In wake of the Federal Circuit’s Wi-Fi One decision, the PTAB has designated two of its decisions as informative on the issue of IPR petition timeliness under § 315(b). This statute provides that an IPR may not be instituted if the petition is filed more than 1 year after the date on which the challenger is served with a complaint alleging infringement. In Wi-Fi One, LLC v. Broadcom Corp., Appeal 2015-1944 (Fed. Cir. Jan. 8, 2018) (en banc), the Federal Circuit decided en banc that a § 315(b) time bar determination is appealable. The Court distinguished Cuozzo Speed Technologies, LLC v. Lee, 136 S. Ct. 2131 (2016), which was “limited to the Director’s determinations closely related to the preliminary patentability determination or the exercise of discretion not to institute.” In contrast, the § 315(b) time bar is a threshold requirement for whether the Director has authority to institute IPR.
Of the two decisions designated as informative, one concluded that an IPR petition was time-barred because the petition fees were not paid prior to the 1-year period provided by § 315(b). Luv N’ Care, Ltd. v. McGinley, IPR2017-01216, Paper 13 (P.T.A.B. September 18, 2017). The other decision decided that a petition was timely because filing a motion to amend a complaint with an amended complaint attached, does not qualify as service of the complaint. Amneal Pharmaceuticals, LLC. V. Endo Pharmaceuticals Inc., IPR2014-00360, Paper 15 (P.T.A.B. June 27, 2014).
In Luv N’ Care, the petition was filed before expiration of the 1-year period provided by § 315(b) and a first attempt was made to pay the filing fee. Petitioner’s account, however, held insufficient funds to pay the fee. Petitioner was notified that the attempted payment had not cleared. On the last day of the 1-year period, sufficient funds were added to the account, but no attempt was made at that time to pay the filing fee. The filing fee was not paid until ten days after the 1-year period had expired and Petitioner provided no explanation for this delay. The Board concluded that, absent a showing of good cause, it would not waive the fee requirement.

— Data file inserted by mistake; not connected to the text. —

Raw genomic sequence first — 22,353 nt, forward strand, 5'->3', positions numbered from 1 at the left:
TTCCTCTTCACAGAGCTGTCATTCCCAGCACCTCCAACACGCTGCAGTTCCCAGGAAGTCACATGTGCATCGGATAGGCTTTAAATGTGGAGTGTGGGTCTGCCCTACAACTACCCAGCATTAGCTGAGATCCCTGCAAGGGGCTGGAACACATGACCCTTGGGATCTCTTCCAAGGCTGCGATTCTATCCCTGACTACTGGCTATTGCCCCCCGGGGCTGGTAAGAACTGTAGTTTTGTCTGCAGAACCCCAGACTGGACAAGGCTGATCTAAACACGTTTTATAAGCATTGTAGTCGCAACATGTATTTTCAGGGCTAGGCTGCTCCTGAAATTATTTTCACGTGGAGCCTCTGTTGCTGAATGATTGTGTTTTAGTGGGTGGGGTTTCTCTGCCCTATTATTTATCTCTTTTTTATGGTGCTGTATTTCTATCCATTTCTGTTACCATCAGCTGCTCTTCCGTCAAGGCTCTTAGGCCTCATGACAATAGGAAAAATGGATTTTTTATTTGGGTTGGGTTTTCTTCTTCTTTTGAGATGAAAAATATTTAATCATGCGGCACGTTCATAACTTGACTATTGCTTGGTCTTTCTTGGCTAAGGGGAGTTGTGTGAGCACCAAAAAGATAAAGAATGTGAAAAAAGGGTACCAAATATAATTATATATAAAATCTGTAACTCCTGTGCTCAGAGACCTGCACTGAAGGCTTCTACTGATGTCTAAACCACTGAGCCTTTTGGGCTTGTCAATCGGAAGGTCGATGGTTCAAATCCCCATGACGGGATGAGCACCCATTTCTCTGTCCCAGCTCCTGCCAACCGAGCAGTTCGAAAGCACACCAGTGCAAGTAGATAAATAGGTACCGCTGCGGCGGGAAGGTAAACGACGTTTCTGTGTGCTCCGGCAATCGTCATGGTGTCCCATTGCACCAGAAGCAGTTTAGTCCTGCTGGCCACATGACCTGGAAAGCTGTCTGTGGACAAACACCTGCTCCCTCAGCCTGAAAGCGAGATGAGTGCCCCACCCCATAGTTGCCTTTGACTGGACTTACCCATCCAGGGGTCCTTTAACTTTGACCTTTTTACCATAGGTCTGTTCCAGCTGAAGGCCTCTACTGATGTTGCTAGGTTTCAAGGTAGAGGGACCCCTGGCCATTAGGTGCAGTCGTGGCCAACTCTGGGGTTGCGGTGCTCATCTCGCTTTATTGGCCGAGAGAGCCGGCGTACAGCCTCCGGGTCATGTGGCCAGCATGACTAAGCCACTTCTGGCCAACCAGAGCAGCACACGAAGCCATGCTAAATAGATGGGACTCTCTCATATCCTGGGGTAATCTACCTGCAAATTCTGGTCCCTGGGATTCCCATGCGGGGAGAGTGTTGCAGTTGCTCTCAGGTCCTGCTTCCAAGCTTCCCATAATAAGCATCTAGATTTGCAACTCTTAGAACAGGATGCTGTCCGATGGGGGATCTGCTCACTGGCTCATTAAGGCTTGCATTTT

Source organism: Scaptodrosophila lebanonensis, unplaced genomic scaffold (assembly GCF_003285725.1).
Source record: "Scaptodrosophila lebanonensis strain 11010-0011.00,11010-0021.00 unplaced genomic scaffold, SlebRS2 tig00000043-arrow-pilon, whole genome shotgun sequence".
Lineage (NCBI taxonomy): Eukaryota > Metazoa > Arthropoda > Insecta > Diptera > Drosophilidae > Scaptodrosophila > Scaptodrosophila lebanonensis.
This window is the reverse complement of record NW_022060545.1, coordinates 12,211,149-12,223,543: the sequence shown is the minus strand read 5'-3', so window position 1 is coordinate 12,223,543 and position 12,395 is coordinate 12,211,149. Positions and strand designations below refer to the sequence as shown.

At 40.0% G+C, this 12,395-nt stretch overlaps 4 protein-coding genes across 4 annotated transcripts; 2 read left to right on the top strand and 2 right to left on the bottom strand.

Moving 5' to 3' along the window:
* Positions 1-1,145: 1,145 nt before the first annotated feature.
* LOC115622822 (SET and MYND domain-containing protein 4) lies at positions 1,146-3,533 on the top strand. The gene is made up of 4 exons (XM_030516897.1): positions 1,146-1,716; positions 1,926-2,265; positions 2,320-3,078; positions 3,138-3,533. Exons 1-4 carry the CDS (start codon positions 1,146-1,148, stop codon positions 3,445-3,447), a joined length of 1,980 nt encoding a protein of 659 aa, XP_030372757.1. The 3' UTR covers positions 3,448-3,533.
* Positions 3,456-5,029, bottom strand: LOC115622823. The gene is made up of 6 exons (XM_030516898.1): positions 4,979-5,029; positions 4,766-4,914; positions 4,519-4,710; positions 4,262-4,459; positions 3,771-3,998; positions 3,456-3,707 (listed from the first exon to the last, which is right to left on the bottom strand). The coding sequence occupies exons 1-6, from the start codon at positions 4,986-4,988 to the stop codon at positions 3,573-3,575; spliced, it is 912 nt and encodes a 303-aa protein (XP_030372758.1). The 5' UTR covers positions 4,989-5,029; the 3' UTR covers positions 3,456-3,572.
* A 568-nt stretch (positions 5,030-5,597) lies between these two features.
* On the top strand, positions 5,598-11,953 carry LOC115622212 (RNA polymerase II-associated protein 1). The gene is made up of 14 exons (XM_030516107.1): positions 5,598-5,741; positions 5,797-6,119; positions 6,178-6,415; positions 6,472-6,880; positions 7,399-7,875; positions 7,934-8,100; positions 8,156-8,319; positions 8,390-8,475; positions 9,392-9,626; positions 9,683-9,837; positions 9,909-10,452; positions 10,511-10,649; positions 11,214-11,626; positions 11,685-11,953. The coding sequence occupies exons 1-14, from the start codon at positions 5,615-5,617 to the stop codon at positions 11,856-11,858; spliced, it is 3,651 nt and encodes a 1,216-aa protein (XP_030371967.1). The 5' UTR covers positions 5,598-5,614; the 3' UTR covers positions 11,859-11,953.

In Amneal, the patent owner argued that Amneal’s petition was untimely because it was filed more than one year after patent owner filed a motion to amend the complaint along with a proposed amended complaint asserting the challenged patent. However, the Board determined that this motion did not constitute service because the patent owner had not yet obtained permission to file the proposed amended complaint. The patent owner eventually received permission and filed the amended complaint several days later. Amneal’s IPR petition was filed within one year of the actual filing date of the amended complaint. Thus, Amneal’s petition was timely.
The PTAB has designated these decisions as “informative,” indicating that the decisions provide the PTAB’s general consensus and guidance without being binding on other panels. These informative decisions remind practitioners that a petition does not receive a filing date until the filing is complete, including the PTO receiving the required fee. This requirement may be waived by showing good cause, which may be difficult to show. Although Amneal provides some clarity on when the 1-year period begins, practitioners should err on the side of filing petitions earlier if there is any uncertainty regarding the initial service to ensure that the petition is timely filed.